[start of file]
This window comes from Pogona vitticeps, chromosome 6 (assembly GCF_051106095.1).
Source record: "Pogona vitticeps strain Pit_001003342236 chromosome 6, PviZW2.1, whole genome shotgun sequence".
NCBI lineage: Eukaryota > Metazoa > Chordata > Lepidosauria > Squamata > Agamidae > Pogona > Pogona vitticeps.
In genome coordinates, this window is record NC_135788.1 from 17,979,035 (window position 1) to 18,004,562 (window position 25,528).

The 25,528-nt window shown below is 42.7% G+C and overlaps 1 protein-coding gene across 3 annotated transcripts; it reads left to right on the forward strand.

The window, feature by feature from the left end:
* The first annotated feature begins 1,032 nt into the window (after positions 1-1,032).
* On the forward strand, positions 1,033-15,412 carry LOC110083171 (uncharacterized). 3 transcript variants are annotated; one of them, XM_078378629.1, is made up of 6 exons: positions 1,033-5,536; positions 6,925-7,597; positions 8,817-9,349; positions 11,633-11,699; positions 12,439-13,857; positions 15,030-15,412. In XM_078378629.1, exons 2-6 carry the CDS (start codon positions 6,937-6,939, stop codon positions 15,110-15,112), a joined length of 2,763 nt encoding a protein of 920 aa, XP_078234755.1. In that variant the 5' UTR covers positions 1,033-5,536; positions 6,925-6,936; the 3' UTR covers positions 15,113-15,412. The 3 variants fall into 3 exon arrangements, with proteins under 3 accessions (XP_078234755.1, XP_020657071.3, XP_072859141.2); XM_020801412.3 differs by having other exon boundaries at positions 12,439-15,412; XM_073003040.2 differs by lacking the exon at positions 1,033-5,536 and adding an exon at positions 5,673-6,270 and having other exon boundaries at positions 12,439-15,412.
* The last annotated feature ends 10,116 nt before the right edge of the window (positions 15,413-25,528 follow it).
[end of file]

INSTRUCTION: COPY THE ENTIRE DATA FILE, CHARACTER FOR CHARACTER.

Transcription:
This window comes from Pogona vitticeps, chromosome 6 (assembly GCF_051106095.1).
Source record: "Pogona vitticeps strain Pit_001003342236 chromosome 6, PviZW2.1, whole genome shotgun sequence".
NCBI lineage: Eukaryota > Metazoa > Chordata > Lepidosauria > Squamata > Agamidae > Pogona > Pogona vitticeps.
In genome coordinates, this window is record NC_135788.1 from 17,979,035 (window position 1) to 18,004,562 (window position 25,528).

The 25,528-nt window shown below is 42.7% G+C and overlaps 1 protein-coding gene across 3 annotated transcripts; it reads left to right on the forward strand.

The window, feature by feature from the left end:
* The first annotated feature begins 1,032 nt into the window (after positions 1-1,032).
* On the forward strand, positions 1,033-15,412 carry LOC110083171 (uncharacterized). 3 transcript variants are annotated; one of them, XM_078378629.1, is made up of 6 exons: positions 1,033-5,536; positions 6,925-7,597; positions 8,817-9,349; positions 11,633-11,699; positions 12,439-13,857; positions 15,030-15,412. In XM_078378629.1, exons 2-6 carry the CDS (start codon positions 6,937-6,939, stop codon positions 15,110-15,112), a joined length of 2,763 nt encoding a protein of 920 aa, XP_078234755.1. In that variant the 5' UTR covers positions 1,033-5,536; positions 6,925-6,936; the 3' UTR covers positions 15,113-15,412. The 3 variants fall into 3 exon arrangements, with proteins under 3 accessions (XP_078234755.1, XP_020657071.3, XP_072859141.2); XM_020801412.3 differs by having other exon boundaries at positions 12,439-15,412; XM_073003040.2 differs by lacking the exon at positions 1,033-5,536 and adding an exon at positions 5,673-6,270 and having other exon boundaries at positions 12,439-15,412.
* The last annotated feature ends 10,116 nt before the right edge of the window (positions 15,413-25,528 follow it).